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Estimating Risk Attitudes in Denmark

  • E. Elisabet Rutstrom
  • Glenn W. Harrison
  • Morten I. Lau

We estimate individual risk attitudes using controlled experiments in the field in Denmark. These risk preferences are elicited by means of field experiments involving real monetary rewards. The experiments were carried out across Denmark using a representative sample of 253 people between 19 and 75 years of age. Risk attitudes are estimated for various individuals differentiated by socio-demographic characteristics such as income and age. Our results indicate that the average Dane is risk averse, and that risk neutrality is an inappropriate assumption to apply. We also find that risk attitudes do vary significantly with respect to several important socio-demographic variables. These conclusions are robust to the use of relatively flexible specifications of risk preferences. When individual characteristics of the sample are ignored, relative risk aversion appears not to be constant over the domain of income considered here, and rises rapidly as income increases above "small" amounts. However, relative risk aversion appears to be constant when one corrects for individual heterogeneity, although there is considerable uncertainty in the characterization of risk attitudes for low stakes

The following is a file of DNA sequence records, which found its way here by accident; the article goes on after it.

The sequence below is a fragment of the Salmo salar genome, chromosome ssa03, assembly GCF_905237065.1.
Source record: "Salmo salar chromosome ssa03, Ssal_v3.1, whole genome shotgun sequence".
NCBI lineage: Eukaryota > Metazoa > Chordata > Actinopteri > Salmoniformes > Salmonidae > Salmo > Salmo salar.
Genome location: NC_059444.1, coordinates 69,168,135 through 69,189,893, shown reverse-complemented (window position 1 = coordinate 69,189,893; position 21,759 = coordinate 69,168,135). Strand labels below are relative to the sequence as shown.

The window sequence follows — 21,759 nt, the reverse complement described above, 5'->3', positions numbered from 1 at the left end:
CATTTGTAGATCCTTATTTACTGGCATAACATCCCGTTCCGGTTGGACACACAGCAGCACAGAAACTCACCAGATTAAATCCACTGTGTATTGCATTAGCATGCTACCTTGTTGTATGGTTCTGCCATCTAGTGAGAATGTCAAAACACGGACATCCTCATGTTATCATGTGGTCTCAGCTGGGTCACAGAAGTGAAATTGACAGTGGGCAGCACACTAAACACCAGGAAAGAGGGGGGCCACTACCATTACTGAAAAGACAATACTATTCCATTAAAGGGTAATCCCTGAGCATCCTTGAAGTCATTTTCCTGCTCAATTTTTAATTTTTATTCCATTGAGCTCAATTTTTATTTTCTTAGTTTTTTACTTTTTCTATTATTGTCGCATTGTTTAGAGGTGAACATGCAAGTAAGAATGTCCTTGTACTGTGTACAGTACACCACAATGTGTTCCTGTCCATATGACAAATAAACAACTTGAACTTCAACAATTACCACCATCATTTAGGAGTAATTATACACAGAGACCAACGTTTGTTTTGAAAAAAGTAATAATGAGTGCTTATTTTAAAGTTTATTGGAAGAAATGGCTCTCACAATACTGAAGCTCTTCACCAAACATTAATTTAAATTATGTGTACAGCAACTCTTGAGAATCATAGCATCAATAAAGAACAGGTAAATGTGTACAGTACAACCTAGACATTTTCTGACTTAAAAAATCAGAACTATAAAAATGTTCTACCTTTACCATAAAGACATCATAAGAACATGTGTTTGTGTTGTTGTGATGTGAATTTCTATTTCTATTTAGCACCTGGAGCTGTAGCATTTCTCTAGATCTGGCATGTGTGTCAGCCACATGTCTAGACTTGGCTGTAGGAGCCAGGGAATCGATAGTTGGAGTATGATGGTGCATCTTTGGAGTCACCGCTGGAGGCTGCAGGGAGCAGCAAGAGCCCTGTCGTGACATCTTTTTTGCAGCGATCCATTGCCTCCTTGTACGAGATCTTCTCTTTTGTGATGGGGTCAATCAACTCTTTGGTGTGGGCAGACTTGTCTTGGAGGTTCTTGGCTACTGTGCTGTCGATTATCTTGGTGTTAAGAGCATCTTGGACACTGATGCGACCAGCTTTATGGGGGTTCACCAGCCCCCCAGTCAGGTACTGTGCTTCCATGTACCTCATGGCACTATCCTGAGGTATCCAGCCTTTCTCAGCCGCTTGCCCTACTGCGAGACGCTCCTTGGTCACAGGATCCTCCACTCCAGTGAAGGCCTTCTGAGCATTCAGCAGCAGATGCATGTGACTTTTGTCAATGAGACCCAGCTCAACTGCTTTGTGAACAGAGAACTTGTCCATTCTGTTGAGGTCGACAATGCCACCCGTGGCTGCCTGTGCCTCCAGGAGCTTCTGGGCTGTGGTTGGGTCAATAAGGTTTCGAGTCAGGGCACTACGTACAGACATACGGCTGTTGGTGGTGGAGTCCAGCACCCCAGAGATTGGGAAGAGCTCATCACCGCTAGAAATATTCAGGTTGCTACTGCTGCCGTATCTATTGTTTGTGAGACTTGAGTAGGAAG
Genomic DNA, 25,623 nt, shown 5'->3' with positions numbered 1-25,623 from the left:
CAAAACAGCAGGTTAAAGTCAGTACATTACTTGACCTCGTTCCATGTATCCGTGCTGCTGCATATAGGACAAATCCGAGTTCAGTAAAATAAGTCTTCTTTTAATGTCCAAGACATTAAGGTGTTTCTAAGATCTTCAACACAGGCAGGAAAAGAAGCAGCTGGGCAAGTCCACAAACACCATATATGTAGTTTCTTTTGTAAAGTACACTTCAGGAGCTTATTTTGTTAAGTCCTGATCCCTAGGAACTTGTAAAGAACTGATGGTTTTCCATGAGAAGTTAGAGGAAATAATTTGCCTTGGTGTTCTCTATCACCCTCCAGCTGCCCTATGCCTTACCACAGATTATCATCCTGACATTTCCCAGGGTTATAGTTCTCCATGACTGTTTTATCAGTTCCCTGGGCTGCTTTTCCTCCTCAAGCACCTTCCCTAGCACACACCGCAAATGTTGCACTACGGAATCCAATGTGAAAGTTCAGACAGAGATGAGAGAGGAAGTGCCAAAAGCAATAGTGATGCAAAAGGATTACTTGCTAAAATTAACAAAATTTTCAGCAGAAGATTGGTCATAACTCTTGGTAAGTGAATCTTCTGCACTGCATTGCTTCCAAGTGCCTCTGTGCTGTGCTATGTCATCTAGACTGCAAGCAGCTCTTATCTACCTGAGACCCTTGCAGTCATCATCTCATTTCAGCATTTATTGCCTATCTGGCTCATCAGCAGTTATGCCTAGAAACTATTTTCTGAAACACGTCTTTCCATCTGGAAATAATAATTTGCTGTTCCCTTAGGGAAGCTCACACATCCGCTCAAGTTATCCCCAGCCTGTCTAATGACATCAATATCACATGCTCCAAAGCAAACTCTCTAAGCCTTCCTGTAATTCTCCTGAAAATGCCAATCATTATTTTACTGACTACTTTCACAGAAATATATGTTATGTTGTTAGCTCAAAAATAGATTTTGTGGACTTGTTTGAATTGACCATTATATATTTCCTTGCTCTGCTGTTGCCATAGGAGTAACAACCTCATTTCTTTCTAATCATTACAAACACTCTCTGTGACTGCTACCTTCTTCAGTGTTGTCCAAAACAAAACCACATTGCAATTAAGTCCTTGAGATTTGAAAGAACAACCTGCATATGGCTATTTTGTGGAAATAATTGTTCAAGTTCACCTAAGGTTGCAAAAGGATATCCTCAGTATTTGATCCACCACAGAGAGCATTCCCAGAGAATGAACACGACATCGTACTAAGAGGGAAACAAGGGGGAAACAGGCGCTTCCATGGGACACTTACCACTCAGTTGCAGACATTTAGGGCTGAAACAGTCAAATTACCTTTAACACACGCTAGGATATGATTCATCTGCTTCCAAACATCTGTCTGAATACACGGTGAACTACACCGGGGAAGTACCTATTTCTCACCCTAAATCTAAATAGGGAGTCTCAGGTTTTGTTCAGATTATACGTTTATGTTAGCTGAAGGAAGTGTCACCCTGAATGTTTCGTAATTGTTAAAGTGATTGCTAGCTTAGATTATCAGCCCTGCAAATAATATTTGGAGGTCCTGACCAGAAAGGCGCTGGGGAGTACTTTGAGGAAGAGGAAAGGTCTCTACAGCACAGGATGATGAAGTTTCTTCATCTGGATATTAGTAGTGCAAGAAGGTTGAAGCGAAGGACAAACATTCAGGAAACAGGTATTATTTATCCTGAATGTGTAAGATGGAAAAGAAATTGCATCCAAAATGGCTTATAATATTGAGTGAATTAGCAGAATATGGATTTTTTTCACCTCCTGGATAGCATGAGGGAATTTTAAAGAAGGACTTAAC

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Paper provided by Econometric Society in its series Econometric Society 2004 Australasian Meetings with number 201.

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Date of creation: 11 Aug 2004
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Handle: RePEc:ecm:ausm04:201
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